Zimmerman: What was that?
Richards: I trained at Little Creek, Virginia, with–they classified it as a ship’s landing party. We trained over there, though, with SEAL Team 2, and UDT 21 was being absorbed into SEAL Team 2 at the time.
Zimmerman: Are you trying to tell us you were in the Navy SEALS?
Richards: No, sir.
Zimmerman: (page 31) Did you serve in Vietnam, sir?
Richards: No, sir.
Zimmerman: Were you ever even on orders to Vietnam?
Zimmerman: Now, did you ever tell anyone you served in Vietnam, sir?
Richards: Yes, I did.
Zimmerman: (page 31) You lied about being in Vietnam to many, many, many people, did you not?
Richards: Yes, sir.
Zimmerman: Have you ever told people that you, in fact were a member of the Navy SEALS?
Richards: Yes, I did.
Zimmerman: (page 33) And I assume you did that to impress people so that they would have a higher, higher view of your esteem; is that correct?
Richards: I had very low self-esteem, yes.
Zimmerman: So you made up this scenario about you being a special Navy SEAL doing all this dangerous work, and all this intricate knowledge about special military operations so that people would think of you in that way; is that right?
Zimmerman: And when you first met Ray Looker in 1990 or whenever it was, you told him you were a Navy SEAL; is that correct?
Richards: Yes, I did.
Zimmerman: (page 34) Well, I mean, did you tell Mr. Shaffer, sitting right here, that you, in fact worked closely with the CIA?
Richards: I don’t recall saying that.
Zimmerman: Saying what? You don’t recall saying that or telling him that?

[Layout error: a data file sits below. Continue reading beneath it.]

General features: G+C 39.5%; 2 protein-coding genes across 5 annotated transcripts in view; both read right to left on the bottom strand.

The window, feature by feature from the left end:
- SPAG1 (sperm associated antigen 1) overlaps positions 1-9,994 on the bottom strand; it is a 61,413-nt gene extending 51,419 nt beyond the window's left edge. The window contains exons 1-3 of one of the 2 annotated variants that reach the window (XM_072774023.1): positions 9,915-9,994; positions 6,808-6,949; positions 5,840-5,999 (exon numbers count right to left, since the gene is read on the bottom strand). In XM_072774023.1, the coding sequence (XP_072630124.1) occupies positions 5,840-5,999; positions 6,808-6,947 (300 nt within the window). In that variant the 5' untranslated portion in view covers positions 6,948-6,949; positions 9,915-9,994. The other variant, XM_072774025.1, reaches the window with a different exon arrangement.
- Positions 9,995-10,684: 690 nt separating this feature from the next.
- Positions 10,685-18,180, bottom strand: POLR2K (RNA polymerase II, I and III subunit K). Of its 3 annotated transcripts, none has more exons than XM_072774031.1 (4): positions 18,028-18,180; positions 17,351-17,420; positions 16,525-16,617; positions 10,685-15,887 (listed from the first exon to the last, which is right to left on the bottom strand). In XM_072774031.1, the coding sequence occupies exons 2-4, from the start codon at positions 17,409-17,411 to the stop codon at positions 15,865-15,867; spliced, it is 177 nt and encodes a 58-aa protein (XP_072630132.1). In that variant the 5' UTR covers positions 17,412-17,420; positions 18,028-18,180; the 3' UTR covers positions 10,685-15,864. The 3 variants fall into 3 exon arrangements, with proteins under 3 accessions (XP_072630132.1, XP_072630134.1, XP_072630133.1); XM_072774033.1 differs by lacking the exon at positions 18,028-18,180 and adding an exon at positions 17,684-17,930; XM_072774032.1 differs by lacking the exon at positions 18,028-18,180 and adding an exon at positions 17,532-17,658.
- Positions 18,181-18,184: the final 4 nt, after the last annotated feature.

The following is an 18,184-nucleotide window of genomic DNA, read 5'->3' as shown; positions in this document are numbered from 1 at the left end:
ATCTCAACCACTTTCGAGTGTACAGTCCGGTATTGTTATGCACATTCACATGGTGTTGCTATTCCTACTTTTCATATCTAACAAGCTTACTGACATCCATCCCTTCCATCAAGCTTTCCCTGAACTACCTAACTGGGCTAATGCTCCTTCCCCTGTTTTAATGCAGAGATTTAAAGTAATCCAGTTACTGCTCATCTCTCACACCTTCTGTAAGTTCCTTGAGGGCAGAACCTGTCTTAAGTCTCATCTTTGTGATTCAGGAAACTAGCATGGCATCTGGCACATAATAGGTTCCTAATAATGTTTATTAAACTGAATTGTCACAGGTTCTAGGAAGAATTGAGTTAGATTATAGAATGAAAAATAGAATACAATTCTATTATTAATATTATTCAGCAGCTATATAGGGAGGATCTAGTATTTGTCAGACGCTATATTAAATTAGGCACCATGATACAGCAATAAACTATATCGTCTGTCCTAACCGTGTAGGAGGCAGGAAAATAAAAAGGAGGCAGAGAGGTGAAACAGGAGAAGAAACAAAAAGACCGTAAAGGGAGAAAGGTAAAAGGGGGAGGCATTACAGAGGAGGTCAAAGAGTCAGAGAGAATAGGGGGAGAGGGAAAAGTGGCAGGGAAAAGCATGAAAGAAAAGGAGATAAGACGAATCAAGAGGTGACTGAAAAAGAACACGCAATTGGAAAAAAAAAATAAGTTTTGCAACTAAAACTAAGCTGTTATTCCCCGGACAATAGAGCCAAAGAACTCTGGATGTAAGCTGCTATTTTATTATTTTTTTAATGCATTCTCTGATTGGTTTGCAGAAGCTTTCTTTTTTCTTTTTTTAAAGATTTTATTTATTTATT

Richards: I don’t recall, that is correct.
Zimmerman: Do you recall telling anybody that you had contacts and had done work for the CIA?
Richards: I may have said something like that, but I don’t recall who it would be.
Embellishing versus Lying
On page 35, Okey Marshall Richards explains that he embellishes his speech. To which attorney Zimmerman replies, “You embellished? ‘Embellished’ means ‘stretching.’ You actually lied, did you not; made something up out of whole cloth, completely whole cloth, fabricated and you told many, many people that. Richards says, “Yes”.
During much of this cross-examination, Zimmerman brings out the various individuals, including wives and associates and friends, that Okey Marshall Richards lied to in order to promote himself as being a former Navy SEAL, a Vietnam veteran, working in intelligence, bringing Vietnam POW’s out of Vietnam. He even lied to his own psychologist who, based on his false testimony, concluded that Richards was suffering from Post Traumatic Stress Syndrome. Zimmerman says to Richards on page 38, “You were convincing enough to convince a professional who was trying to help you that you were in Vietnam…”. And later Zimmerman says, “You weren’t you were–would you say you couldn’t because you were a pathological liar?”
In regard to one of Richard’s former jobs, we read this:
Zimmerman:(page44) You lied again about that. Did you lie and tell them you were involved in the intelligence community?
Richards: I may have.
Zimmerman: So on the basis of your persona, so to speak, what you told them about your other life, they hired you as chief of security?
Zimmerman: Okay. And how long–how long was it that you worked as the chief of security for this company?
Richards: A year or so.
Okey Marshall Richards discusses with Zimmerman a string of minimum wage, short-term jobs. Several are of interest, including his association with several men in EMT, one of whom claimed to be an ex-CIA agent. These men thought Richards had been a Navy SEAL. EMT went out of business, and apparently because of complaints, the FBI in 1995 had opened an investigation into that company. Richards also became a campaign strategist for a U. S. Senate seat in 1988, involving former State Senator of West Virginia, Jay Wolfe. Richards met Looker in 1990 because he had been putting together a newspaper with Jay Wolfe. Looker, we learn, actually was in the military for 13-14 years. Looker introduced Richards to others as a Navy SEAL.